I admire the work of artists who work spontaneously and successfully build on surprises but regrettably, I am not one of them. I am much more a planner/implementer/control freak. Here is how I document dye color formulas so I can get exactly the color I want.
With paint, mixing the color you want is straight forward: the color you have mixed will be the same when applied, allowing a bit of shade change for wet to dry. With dye, it is not so easy. The color you see when you mix the dye bath only has a general resemblance to the color you will get when the dye process is complete. When I have tried to adjust a color bath that seems wrong by adding more dye colors it has never turned out well! Unfortunately, What-You-See-Is-What-You-Get does not apply to dyes.
The only way to really have control of color is to test and keep accurate records. Obviously, a swatch does you no good if you don’t remember what you did to get it. For this, you need to measure accurately and keep notes. I use a gram scale that reads decimals to mix stock solutions with graduates and syringes to measure as accurately as I can, but use whatever works for you. Write down what you did immediately—it all goes vague and fuzzy really quickly.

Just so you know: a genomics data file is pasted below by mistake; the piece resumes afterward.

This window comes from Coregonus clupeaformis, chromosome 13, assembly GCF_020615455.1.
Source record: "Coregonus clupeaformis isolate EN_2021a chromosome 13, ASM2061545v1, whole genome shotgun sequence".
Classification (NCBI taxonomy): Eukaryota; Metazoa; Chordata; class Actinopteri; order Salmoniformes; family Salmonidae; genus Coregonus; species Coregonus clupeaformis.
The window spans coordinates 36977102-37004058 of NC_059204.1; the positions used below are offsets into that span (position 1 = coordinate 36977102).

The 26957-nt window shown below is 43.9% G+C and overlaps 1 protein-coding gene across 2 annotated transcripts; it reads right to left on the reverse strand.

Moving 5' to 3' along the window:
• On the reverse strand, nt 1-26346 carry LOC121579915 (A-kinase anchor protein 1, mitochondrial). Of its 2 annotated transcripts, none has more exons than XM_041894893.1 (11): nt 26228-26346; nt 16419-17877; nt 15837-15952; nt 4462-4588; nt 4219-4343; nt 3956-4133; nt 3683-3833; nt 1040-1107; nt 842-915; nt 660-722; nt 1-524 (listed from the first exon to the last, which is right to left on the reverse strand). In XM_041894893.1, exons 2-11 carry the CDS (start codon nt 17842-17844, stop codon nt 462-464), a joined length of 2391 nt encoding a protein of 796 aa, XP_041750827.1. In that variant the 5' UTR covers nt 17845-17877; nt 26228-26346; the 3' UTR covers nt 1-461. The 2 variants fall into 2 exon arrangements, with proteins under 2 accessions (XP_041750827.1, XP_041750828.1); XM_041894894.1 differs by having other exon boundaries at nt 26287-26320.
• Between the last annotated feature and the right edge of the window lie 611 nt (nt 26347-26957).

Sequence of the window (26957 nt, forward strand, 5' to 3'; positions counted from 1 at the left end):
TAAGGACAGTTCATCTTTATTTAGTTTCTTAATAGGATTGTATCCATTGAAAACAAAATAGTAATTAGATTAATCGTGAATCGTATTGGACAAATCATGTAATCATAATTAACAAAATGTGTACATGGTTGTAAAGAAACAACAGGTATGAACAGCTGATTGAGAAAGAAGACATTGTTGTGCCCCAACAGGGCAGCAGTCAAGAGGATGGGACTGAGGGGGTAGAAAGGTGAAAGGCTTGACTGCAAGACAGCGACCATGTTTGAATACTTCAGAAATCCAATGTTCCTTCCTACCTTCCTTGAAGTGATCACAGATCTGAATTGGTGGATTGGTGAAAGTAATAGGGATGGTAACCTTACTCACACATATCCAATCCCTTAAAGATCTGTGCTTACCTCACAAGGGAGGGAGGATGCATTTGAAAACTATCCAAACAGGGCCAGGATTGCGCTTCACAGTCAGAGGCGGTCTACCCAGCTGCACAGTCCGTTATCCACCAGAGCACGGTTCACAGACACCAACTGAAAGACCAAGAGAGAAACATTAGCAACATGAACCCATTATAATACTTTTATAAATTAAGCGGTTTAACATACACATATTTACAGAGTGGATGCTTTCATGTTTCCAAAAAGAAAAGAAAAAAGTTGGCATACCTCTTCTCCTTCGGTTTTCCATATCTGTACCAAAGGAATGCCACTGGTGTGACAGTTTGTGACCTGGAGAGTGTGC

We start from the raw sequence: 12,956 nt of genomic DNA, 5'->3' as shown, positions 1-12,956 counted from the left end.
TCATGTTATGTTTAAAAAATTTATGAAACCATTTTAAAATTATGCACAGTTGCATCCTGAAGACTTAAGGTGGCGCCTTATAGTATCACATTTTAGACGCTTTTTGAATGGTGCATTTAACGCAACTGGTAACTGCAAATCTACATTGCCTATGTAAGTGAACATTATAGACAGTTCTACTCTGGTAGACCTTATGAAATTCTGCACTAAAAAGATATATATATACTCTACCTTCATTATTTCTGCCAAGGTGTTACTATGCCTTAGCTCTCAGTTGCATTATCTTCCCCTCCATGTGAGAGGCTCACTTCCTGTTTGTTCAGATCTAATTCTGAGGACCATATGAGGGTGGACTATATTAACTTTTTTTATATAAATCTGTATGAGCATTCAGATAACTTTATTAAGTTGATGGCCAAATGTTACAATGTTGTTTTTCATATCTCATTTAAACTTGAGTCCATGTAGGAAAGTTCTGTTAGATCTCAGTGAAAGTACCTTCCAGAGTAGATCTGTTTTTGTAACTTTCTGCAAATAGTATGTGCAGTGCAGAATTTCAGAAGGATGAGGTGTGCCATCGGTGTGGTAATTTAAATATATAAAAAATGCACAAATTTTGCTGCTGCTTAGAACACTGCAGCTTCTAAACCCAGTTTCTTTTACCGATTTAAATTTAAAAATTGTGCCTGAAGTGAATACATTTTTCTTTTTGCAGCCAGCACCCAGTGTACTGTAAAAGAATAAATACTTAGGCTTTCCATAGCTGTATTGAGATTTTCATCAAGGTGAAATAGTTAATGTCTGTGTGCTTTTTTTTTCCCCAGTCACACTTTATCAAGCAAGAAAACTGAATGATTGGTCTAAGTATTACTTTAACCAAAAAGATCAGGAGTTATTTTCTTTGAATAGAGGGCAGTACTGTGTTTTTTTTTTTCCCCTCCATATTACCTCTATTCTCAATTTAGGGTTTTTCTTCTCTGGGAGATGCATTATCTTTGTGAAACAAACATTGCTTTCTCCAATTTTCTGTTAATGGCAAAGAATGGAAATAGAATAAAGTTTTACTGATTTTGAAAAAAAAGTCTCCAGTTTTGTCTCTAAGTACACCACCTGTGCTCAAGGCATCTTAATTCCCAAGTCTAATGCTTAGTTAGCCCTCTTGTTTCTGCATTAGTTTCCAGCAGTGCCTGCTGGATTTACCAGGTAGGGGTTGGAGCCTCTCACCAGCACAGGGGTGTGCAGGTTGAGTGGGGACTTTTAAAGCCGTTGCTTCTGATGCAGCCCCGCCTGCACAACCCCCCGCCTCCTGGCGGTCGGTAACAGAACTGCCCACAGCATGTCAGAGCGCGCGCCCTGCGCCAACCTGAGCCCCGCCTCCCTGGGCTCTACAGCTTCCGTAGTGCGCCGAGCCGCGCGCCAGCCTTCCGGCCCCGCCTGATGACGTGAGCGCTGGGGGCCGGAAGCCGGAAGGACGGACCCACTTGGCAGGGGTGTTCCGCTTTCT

Once you know what you mixed and have a swatch of the final result, it’s time to put it into a reference bank so you can always find that information in the future. After several false starts, here is how I now store my reference swatches.
I use blank cardstock that is perforated for making business cards, but anything stiff enough will work. I wrap a 2” x 3” swatch around the card and tape it down. The formula is written on the card. I include the strength and percentage of each stock color so I can easily adjust to different amounts of fabric.
The payoff for all this documentation is you always know how to get that fabulous burnt pumpkin or vibrant limeade color again. If you want a new color, reviewing the formulas used previously will give you a good start on how to adjust them to get the desired new color.